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Network

Architecture

PROTOCOLS
Jan-19-2016
Protocols
• The term protocol refers to a well-known set of rules and

What is
formats to be used in order to perform a task. For
example, a task of communicating between processes.

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• Parts of a protocol:
- A specification of a sequence of messages that must
be exchanged.
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a
- A specification of the format of the data in the
messages.
• Existence of well-known (standard) protocols enables the
separate components of the distributed systems to be
developed independently in different languages and on
different platforms.
3 elements of a protocol:
• Syntax • Timing
- structure of - temporal
commands sequence of
and answers commands and
answers

• Semantics
- set of commands
and answers
How Protocols Work
?...
The entire technical operation by which data is transmitted
over the network has to be broken down into discrete, systematic
steps. At each step, certain actions take place that cannot take place
at any other step. Each step includes its own rules and procedures,
or protocol.

The protocol steps must be carried out in a consistent order


that is the same on every computer in the network. In the sending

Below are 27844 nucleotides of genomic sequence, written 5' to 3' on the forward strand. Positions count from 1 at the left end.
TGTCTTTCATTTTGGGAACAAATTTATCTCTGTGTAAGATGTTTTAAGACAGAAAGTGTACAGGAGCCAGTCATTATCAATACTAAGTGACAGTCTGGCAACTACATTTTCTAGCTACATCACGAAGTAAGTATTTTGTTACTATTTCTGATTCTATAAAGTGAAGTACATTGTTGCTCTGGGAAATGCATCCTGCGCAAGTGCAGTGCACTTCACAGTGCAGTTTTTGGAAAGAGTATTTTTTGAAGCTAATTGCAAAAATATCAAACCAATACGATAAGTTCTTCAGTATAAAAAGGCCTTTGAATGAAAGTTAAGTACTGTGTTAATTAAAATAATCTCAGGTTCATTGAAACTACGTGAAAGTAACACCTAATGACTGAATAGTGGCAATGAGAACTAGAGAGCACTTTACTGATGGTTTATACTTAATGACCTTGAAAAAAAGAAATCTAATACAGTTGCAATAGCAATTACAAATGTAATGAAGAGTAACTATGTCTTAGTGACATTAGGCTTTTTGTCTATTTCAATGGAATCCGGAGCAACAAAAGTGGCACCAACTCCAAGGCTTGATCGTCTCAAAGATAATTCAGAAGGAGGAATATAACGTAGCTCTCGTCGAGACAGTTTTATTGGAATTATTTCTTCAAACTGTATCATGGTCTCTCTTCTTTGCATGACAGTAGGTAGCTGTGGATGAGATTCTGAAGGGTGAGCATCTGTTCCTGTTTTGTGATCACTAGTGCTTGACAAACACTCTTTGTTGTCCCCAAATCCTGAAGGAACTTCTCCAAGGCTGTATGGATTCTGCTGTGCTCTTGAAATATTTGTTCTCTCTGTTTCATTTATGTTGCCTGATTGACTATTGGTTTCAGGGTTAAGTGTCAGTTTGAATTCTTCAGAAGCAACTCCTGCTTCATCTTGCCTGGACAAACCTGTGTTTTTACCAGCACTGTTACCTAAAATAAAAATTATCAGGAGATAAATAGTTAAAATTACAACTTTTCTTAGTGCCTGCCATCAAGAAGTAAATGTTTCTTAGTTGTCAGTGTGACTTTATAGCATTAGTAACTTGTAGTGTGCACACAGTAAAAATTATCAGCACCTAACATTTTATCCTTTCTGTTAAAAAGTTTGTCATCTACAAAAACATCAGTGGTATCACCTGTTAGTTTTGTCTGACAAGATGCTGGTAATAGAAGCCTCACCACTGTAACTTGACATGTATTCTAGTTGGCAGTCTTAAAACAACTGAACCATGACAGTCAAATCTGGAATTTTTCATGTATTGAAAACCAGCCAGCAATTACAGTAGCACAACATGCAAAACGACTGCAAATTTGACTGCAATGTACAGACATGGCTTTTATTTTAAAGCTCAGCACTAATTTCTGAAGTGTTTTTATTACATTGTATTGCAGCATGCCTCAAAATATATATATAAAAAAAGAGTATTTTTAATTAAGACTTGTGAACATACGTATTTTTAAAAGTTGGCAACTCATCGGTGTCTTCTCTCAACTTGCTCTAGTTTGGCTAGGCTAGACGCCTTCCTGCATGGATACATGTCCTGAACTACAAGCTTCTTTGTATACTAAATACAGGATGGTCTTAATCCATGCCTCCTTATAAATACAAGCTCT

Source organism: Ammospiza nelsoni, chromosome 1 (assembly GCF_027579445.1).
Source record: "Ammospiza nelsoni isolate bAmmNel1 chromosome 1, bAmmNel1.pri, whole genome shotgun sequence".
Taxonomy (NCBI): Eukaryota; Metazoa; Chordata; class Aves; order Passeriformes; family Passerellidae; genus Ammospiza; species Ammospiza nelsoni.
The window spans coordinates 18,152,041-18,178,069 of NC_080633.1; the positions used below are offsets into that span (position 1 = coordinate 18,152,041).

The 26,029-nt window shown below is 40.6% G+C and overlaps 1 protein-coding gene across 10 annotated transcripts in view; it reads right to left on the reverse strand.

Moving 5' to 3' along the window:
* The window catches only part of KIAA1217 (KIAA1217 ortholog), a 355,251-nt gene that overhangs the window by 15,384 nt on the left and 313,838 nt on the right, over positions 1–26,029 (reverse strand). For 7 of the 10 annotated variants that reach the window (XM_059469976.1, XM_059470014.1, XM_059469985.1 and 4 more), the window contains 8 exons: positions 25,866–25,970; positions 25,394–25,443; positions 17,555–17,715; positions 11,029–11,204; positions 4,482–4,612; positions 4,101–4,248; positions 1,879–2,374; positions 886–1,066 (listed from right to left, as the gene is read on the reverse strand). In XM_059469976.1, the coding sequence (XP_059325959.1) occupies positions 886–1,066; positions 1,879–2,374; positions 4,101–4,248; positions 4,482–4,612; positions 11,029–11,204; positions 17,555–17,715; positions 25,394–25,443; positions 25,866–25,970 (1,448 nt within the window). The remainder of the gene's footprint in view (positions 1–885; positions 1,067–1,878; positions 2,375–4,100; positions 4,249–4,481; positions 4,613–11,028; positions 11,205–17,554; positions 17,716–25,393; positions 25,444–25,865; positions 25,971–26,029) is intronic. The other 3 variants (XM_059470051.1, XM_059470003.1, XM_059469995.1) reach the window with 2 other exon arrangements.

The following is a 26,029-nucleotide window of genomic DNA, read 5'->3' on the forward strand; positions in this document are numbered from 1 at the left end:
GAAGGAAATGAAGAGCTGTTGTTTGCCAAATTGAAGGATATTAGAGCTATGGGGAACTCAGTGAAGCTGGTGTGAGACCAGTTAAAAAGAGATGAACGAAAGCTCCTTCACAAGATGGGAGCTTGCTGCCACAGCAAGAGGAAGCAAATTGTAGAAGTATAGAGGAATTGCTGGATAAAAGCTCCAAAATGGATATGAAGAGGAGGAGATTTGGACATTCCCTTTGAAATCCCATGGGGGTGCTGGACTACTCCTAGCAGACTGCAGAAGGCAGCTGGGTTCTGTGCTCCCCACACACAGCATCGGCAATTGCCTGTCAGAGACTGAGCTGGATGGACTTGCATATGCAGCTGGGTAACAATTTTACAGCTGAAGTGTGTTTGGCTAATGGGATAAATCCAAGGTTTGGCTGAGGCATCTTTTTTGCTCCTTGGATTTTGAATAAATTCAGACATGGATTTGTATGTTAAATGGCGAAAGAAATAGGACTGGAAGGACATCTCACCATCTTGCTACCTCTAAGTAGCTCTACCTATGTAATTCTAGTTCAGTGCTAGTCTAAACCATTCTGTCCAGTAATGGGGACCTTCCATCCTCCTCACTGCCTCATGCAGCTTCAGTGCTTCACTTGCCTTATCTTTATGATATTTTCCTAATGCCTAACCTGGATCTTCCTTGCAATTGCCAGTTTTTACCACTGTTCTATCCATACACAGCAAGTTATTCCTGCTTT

computer, these steps must be executed from the top down. In the
receiving computer, these steps must be carried out from the bottom
up.
The Sending Computer

Protocols at the sending computer:

1. Break the data into smaller sections, called packets, that the
protocol can handle.
2. Add addressing information to the packets so that the
destination computer on the network can determine that the
data belongs to it.
3. Prepare the data for transmission through the NIC and out
onto the network cable.

How Protocols Work


The Receiving Computer

Protocols at the receiving computer carry out the same series of


steps in reverse order. They:

1. Take the data packets off the cable.


2. Bring the data packets into the computer through the NIC.
3. Strip the data packets of all the transmitting information that
was added by the sending computer.
4. Copy the data from the packets to a buffer for reassembly.
5. Pass the reassembled data to the application in a usable
form.
How Protocols Work
Both sending and receiving computers need to perform
each step in the same way so that the data will have the same
structure when it is received as it did when it was sent.

For example, two different protocols might each break


data into packets and add on various sequencing, timing, and
error checking information, but each will do it differently.
Therefore, a computer using one of these protocols will not be
able to communicate successfully with a computer that is using
the other protocol.

How Protocols Work


Protocol Stacks
A protocol stack is a
combination of Application Layer
protocols. Each layer
Initiates a request or accepts a
of the stack specifies
request
a different protocol for
handling a function or
subsystem of the Presentation Layer
communication Adds formatting, display, and
process. Each layer encryption information to the
has its own set of packet.
rules.
Session Layer Transport Layer
Adds traffic flow Adds error-handling
information to determine information